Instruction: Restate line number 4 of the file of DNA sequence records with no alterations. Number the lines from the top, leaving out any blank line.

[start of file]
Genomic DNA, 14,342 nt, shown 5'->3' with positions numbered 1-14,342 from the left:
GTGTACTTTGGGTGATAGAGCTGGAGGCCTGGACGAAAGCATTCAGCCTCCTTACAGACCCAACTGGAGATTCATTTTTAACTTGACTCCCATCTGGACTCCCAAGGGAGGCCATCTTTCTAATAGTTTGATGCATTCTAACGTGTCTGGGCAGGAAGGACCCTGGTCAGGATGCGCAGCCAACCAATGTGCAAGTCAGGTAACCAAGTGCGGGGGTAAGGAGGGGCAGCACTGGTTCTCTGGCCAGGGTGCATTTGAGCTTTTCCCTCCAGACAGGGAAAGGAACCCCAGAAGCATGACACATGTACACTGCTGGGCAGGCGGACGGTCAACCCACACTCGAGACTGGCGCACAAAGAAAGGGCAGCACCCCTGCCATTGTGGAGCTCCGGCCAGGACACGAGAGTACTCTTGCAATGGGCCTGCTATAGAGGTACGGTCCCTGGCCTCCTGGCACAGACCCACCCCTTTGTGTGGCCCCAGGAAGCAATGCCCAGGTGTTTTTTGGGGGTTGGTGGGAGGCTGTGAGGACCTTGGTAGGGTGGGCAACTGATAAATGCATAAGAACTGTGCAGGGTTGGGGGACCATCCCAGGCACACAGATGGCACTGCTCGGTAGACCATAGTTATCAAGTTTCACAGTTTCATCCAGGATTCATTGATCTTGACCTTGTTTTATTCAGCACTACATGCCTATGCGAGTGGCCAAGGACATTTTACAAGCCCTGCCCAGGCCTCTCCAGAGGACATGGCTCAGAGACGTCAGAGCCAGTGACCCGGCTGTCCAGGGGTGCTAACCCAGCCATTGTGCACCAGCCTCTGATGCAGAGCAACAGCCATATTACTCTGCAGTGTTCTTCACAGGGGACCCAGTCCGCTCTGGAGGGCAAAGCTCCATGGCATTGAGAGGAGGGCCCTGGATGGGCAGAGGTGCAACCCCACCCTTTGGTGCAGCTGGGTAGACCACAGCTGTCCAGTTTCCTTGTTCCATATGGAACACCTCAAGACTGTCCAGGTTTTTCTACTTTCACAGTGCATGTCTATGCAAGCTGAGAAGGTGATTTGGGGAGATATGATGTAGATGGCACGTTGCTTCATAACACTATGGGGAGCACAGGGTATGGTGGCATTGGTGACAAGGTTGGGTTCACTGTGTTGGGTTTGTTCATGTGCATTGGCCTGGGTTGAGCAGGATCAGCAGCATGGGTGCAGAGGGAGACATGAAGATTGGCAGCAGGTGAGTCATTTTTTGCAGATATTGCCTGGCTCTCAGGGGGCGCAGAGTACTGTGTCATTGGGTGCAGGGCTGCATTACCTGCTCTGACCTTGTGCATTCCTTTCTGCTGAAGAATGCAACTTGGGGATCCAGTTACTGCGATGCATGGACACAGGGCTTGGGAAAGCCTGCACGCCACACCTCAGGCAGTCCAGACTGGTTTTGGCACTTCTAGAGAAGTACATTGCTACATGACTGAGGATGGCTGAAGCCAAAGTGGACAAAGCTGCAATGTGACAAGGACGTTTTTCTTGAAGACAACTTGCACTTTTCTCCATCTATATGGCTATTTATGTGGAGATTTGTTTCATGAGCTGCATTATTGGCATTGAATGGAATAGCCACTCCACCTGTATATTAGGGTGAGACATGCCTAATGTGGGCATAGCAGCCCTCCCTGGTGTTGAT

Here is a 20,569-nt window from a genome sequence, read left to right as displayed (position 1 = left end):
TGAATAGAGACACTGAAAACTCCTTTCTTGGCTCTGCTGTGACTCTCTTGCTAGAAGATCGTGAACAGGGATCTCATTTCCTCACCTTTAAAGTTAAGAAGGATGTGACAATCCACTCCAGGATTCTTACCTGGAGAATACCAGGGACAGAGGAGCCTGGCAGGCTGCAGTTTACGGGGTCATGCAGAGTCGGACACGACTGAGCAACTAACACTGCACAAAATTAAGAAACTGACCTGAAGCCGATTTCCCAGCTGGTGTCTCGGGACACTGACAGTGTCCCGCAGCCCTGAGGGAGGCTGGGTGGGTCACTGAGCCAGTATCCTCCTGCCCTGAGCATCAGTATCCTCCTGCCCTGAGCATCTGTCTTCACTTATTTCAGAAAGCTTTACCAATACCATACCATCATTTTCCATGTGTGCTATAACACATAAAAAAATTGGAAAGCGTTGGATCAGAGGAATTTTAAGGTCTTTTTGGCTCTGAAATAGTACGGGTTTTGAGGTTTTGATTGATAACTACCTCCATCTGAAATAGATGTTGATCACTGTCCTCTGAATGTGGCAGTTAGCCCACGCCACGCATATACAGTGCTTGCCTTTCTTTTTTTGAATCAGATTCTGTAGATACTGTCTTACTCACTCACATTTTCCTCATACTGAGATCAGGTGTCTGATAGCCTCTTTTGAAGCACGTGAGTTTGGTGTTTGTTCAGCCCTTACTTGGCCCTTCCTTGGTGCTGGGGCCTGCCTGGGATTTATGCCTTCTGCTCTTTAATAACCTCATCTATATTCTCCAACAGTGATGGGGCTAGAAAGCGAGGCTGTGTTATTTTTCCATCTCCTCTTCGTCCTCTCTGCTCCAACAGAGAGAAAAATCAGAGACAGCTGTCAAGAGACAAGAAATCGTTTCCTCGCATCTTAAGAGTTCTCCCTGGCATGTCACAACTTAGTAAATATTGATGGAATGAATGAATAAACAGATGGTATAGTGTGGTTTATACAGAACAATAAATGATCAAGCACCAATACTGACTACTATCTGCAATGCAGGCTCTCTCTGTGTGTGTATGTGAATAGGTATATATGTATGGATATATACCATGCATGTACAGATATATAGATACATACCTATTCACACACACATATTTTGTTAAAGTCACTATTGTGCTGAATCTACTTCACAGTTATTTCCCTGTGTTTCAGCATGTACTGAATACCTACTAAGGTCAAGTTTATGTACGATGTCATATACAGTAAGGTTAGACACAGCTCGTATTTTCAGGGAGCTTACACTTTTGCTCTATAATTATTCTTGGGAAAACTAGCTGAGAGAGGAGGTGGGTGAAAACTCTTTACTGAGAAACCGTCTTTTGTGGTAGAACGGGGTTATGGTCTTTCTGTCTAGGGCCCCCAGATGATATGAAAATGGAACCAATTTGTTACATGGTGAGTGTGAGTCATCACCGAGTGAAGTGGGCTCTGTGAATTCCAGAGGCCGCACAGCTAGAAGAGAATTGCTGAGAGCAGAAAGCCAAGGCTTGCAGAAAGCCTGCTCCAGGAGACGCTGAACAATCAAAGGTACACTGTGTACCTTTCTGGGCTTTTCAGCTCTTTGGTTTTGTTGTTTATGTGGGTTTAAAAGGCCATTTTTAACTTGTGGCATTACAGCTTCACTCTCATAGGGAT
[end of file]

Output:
TGAATAGAGACACTGAAAACTCCTTTCTTGGCTCTGCTGTGACTCTCTTGCTAGAAGATCGTGAACAGGGATCTCATTTCCTCACCTTTAAAGTTAAGAAGGATGTGACAATCCACTCCAGGATTCTTACCTGGAGAATACCAGGGACAGAGGAGCCTGGCAGGCTGCAGTTTACGGGGTCATGCAGAGTCGGACACGACTGAGCAACTAACACTGCACAAAATTAAGAAACTGACCTGAAGCCGATTTCCCAGCTGGTGTCTCGGGACACTGACAGTGTCCCGCAGCCCTGAGGGAGGCTGGGTGGGTCACTGAGCCAGTATCCTCCTGCCCTGAGCATCAGTATCCTCCTGCCCTGAGCATCTGTCTTCACTTATTTCAGAAAGCTTTACCAATACCATACCATCATTTTCCATGTGTGCTATAACACATAAAAAAATTGGAAAGCGTTGGATCAGAGGAATTTTAAGGTCTTTTTGGCTCTGAAATAGTACGGGTTTTGAGGTTTTGATTGATAACTACCTCCATCTGAAATAGATGTTGATCACTGTCCTCTGAATGTGGCAGTTAGCCCACGCCACGCATATACAGTGCTTGCCTTTCTTTTTTTGAATCAGATTCTGTAGATACTGTCTTACTCACTCACATTTTCCTCATACTGAGATCAGGTGTCTGATAGCCTCTTTTGAAGCACGTGAGTTTGGTGTTTGTTCAGCCCTTACTTGGCCCTTCCTTGGTGCTGGGGCCTGCCTGGGATTTATGCCTTCTGCTCTTTAATAACCTCATCTATATTCTCCAACAGTGATGGGGCTAGAAAGCGAGGCTGTGTTATTTTTCCATCTCCTCTTCGTCCTCTCTGCTCCAACAGAGAGAAAAATCAGAGACAGCTGTCAAGAGACAAGAAATCGTTTCCTCGCATCTTAAGAGTTCTCCCTGGCATGTCACAACTTAGTAAATATTGATGGAATGAATGAATAAACAGATGGTATAGTGTGGTTTATACAGAACAATAAATGATCAAGCACCAATACTGACTACTATCTGCAATGCAGGCTCTCTCTGTGTGTGTATGTGAATAGGTATATATGTATGGATATATACCATGCATGTACAGATATATAGATACATACCTATTCACACACACATATTTTGTTAAAGTCACTATTGTGCTGAATCTACTTCACAGTTATTTCCCTGTGTTTCAGCATGTACTGAATACCTACTAAGGTCAAGTTTATGTACGATGTCATATACAGTAAGGTTAGACACAGCTCGTATTTTCAGGGAGCTTACACTTTTGCTCTATAATTATTCTTGGGAAAACTAGCTGAGAGAGGAGGTGGGTGAAAACTCTTTACTGAGAAACCGTCTTTTGTGGTAGAACGGGGTTATGGTCTTTCTGTCTAGGGCCCCCAGATGATATGAAAATGGAACCAATTTGTTACATGGTGAGTGTGAGTCATCACCGAGTGAAGTGGGCTCTGTGAATTCCAGAGGCCGCACAGCTAGAAGAGAATTGCTGAGAGCAGAAAGCCAAGGCTTGCAGAAAGCCTGCTCCAGGAGACGCTGAACAATCAAAGGTACACTGTGTACCTTTCTGGGCTTTTCAGCTCTTTGGTTTTGTTGTTTATGTGGGTTTAAAAGGCCATTTTTAACTTGTGGCATTACAGCTTCACTCTCATAGGGAT